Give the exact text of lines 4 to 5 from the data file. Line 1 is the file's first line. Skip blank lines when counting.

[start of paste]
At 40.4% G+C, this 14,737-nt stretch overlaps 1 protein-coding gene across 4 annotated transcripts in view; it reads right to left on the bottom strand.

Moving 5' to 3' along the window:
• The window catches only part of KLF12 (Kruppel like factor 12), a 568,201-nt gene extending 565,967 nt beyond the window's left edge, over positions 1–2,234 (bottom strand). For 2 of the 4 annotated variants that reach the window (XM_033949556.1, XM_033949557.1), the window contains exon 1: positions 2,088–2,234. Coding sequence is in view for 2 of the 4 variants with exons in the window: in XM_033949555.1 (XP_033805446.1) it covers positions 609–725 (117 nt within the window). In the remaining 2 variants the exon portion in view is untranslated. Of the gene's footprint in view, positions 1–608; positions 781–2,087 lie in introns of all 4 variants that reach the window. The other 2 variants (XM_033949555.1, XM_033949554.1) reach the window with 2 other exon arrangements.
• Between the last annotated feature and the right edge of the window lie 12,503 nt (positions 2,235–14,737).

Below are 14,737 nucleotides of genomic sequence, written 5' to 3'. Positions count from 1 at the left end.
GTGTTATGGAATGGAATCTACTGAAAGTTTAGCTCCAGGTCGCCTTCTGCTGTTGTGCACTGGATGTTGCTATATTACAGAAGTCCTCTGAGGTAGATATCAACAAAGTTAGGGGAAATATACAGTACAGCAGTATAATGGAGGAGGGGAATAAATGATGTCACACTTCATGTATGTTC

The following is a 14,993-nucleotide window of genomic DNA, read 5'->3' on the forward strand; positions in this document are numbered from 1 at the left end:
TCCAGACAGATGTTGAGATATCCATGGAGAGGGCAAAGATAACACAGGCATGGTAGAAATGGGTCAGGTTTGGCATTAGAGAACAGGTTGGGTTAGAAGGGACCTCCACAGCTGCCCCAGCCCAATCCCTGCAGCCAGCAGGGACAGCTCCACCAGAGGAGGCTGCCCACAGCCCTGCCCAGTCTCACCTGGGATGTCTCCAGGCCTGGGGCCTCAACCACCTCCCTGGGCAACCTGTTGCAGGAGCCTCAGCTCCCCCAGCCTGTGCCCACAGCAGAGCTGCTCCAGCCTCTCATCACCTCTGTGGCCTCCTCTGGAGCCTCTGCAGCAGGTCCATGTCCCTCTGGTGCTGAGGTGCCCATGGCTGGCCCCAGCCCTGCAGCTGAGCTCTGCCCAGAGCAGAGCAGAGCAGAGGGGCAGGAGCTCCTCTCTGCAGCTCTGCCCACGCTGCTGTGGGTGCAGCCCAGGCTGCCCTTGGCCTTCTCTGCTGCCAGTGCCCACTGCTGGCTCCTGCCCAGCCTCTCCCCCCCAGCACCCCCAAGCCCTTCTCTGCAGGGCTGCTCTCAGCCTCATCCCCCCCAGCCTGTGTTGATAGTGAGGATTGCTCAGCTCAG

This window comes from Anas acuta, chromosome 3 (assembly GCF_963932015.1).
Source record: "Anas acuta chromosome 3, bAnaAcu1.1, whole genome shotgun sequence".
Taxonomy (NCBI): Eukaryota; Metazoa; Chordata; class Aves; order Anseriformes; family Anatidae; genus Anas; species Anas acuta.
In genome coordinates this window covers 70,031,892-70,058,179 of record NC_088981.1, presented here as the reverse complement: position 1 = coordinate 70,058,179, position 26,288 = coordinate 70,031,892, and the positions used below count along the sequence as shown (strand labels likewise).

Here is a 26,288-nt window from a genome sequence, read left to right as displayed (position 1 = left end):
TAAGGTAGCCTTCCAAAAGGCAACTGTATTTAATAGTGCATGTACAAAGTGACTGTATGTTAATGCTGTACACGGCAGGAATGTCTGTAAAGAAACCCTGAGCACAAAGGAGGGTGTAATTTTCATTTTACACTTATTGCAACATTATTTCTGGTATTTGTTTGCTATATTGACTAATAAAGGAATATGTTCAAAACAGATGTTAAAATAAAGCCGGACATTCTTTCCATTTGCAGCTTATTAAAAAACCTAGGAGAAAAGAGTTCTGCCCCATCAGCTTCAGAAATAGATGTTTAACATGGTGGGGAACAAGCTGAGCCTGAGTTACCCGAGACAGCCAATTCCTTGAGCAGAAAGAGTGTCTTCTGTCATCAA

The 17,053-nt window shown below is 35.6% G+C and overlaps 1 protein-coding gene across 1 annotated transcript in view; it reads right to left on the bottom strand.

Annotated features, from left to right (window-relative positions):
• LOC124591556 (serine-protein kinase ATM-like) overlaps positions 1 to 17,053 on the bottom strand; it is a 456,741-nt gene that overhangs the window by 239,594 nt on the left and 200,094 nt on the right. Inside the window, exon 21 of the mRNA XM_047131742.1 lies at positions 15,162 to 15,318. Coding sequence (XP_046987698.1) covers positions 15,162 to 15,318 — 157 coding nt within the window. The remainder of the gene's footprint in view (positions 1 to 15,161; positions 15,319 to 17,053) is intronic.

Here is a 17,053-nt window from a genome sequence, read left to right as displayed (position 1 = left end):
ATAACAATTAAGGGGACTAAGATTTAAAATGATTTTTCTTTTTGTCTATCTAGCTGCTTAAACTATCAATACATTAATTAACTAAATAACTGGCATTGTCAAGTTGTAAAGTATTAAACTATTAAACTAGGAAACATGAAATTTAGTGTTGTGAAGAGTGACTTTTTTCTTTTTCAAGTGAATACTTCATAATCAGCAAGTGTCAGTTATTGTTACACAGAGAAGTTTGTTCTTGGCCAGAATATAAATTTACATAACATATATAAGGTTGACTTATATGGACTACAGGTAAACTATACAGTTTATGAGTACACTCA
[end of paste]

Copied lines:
• Between the last annotated feature and the right edge of the window lie 12,503 nt (positions 2,235–14,737).

Below are 14,737 nucleotides of genomic sequence, written 5' to 3'. Positions count from 1 at the left end.